Making one violation worse than another when the ‘minor’ violation could be immediately and adequately addressed is contempt of the law. Police officers are not to make the distinction of what crime is more heinous than another. If your job is to fight felonies, fight the felonies, but if it is to enforce the law, enforce the law—every last jot and tittle of it.
The Apostle James regards violations of the law (in context the Jewish law) as equal. The results and nature might be different, but the violation is still a violation. “For whoever keeps the whole law and yet stumbles at just one point is guilty of breaking all of it” (James 2:10).
Why are they ignored? Because police are trained and it is reinforced by their culture to ignore the ‘minor’ violations. If you have time, if you are bored, if that is what you have to do, then do it. Otherwise, ignore it and only use it as a tool to ‘fight the war’ on crime. The mentality that exists is to seek out the worst crime occurring, even if it detracts from ‘law enforcement.’ Ignore the traffic violation that might kill someone; a felony might be occurring in your beat.
This attitude of ‘priority,’ disrespect for the law, and the idea that minor violations are not crimes is what breeds brutality, excess, and corruption. Since the police feel there is bigger fish to fry, the ‘little fish’ can break their ‘little laws’ and so can the police. ‘Little laws’ can be disregarded and broken. Certain things don’t apply to police and the police must break the ‘little laws’ at times to get their job done, but coupled with contempt for the ‘little laws’ and the bigger picture being felonies or what have you, the system of law breaks down.
Important laws, such as civil rights, can be broken to capture and convict the big, bad criminal. Corruption can be tolerated so long as the citizenry is protected and the bad guys go to jail. Of course, in the face of such ambiguity without the morality of the law, the identity of who the bad guy is flexible.
Is it the corrupt cop, who murders, tortures, and steals, but got rid of the serial killer and busted the major drug ring? Do we let this corrupt cop prey on the citizens he demands bribes from and are we okay when he lets a powerful or rich person get away with a crime? Is it then alright for him to ignore the law in his personal life, so long as he becomes our protector?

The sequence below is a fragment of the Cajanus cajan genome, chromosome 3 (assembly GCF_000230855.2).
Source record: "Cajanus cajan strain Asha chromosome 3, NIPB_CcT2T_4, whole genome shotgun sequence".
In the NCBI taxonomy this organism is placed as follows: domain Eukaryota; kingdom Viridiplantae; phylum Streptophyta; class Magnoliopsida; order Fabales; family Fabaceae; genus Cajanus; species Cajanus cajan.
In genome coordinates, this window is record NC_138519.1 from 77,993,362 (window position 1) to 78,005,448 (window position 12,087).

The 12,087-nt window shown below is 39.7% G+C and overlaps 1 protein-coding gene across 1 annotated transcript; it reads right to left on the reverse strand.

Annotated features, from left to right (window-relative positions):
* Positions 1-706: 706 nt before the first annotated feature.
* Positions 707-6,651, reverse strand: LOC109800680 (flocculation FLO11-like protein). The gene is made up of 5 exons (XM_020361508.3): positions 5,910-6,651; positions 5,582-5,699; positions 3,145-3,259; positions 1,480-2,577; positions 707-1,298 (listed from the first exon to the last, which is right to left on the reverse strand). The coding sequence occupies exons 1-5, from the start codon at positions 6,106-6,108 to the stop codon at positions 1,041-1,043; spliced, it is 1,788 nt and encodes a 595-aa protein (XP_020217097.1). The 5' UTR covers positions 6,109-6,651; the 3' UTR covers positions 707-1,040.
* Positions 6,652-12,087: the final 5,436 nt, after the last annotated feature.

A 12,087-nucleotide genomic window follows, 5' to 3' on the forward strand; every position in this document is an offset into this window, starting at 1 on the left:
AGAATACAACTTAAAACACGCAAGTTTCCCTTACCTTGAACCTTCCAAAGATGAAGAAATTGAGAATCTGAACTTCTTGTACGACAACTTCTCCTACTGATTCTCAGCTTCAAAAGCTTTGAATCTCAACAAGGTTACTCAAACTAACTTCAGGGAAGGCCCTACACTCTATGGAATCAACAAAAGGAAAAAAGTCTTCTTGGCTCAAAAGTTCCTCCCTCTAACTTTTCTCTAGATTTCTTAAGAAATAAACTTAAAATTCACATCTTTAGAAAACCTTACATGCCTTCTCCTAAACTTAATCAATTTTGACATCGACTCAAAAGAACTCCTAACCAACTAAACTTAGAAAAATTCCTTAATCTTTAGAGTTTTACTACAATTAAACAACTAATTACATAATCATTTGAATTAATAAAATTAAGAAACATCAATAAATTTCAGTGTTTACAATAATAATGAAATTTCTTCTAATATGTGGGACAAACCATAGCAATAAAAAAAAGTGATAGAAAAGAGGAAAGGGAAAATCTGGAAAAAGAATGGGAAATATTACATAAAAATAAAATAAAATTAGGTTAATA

When the respect for the law, all of it, is replaced with contempt for the ‘lesser’ portions of it, the system breaks down and heads for the slippery slope. Our law is thrown out and perverted. It is then used as a tool of oppression. Look at most of the modern dictatorial regimes. They had laws and frequently used them to oppress their enemies and suppress the citizenry. The law was their tool to keep order; the order they power they wanted. The law is supposed to be the guide for life established by society to keep order and define what is good and evil, right and wrong.
Honor and integrity makes the law effective. Equality and justice under the law means that the law is equally and fairly applied to the major and minor violations. Police cannot ignore what they want to, based upon their own ideas, a desire simply to keep society out of chaos, or because they are lazy. As the Broken Windows theory demonstrated, little violations lead to big ones, and when the police determine what is a crime and what isn’t (outside the law) the law becomes ill-relevant.
The law as a tool, the law as just a set of ‘nice guidelines’, or the law as just rules for the lesser people is what the darkness is. The darkness that society faces is the lack of law. We can lack it absolutely or we can lack it in enforcement. When the law is something to win a ‘game’ with, and not the foundation of civilization, we are better off without ‘law enforcement.’